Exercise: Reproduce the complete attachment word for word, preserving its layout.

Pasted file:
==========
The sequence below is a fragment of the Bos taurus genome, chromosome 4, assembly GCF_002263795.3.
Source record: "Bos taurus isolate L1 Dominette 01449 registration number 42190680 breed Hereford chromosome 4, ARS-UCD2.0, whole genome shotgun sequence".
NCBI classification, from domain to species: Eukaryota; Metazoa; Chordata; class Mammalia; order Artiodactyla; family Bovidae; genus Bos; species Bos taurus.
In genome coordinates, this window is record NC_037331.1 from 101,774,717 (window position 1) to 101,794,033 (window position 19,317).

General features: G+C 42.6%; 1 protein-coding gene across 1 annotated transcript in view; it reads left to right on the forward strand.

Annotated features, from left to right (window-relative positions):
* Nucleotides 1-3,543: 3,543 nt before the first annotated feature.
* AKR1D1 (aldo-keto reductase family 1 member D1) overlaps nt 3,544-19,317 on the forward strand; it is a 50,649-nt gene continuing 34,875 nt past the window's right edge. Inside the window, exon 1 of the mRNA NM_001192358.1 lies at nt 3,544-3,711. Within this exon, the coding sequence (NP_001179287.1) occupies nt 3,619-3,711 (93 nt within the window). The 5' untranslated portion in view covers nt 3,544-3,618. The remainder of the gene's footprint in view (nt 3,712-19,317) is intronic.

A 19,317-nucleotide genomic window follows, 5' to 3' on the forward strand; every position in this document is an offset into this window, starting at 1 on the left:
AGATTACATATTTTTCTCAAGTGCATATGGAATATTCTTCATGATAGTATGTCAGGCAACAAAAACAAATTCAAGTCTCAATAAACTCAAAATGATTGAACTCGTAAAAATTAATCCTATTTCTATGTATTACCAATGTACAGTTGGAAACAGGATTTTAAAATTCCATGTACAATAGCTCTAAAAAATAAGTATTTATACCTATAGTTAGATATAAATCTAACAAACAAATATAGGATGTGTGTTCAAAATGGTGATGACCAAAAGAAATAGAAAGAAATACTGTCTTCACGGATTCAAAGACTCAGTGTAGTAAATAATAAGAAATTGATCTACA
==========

The sequence below is a fragment of the Bos taurus genome, chromosome 4, assembly GCF_002263795.3.
Source record: "Bos taurus isolate L1 Dominette 01449 registration number 42190680 breed Hereford chromosome 4, ARS-UCD2.0, whole genome shotgun sequence".
NCBI classification, from domain to species: Eukaryota; Metazoa; Chordata; class Mammalia; order Artiodactyla; family Bovidae; genus Bos; species Bos taurus.
In genome coordinates, this window is record NC_037331.1 from 101,774,717 (window position 1) to 101,794,033 (window position 19,317).

General features: G+C 42.6%; 1 protein-coding gene across 1 annotated transcript in view; it reads left to right on the forward strand.

Annotated features, from left to right (window-relative positions):
* Nucleotides 1-3,543: 3,543 nt before the first annotated feature.
* AKR1D1 (aldo-keto reductase family 1 member D1) overlaps nt 3,544-19,317 on the forward strand; it is a 50,649-nt gene continuing 34,875 nt past the window's right edge. Inside the window, exon 1 of the mRNA NM_001192358.1 lies at nt 3,544-3,711. Within this exon, the coding sequence (NP_001179287.1) occupies nt 3,619-3,711 (93 nt within the window). The 5' untranslated portion in view covers nt 3,544-3,618. The remainder of the gene's footprint in view (nt 3,712-19,317) is intronic.

A 19,317-nucleotide genomic window follows, 5' to 3' on the forward strand; every position in this document is an offset into this window, starting at 1 on the left:
AGATTACATATTTTTCTCAAGTGCATATGGAATATTCTTCATGATAGTATGTCAGGCAACAAAAACAAATTCAAGTCTCAATAAACTCAAAATGATTGAACTCGTAAAAATTAATCCTATTTCTATGTATTACCAATGTACAGTTGGAAACAGGATTTTAAAATTCCATGTACAATAGCTCTAAAAAATAAGTATTTATACCTATAGTTAGATATAAATCTAACAAACAAATATAGGATGTGTGTTCAAAATGGTGATGACCAAAAGAAATAGAAAGAAATACTGTCTTCACGGATTCAAAGACTCAGTGTAGTAAATAATAAGAAATTGATCTACA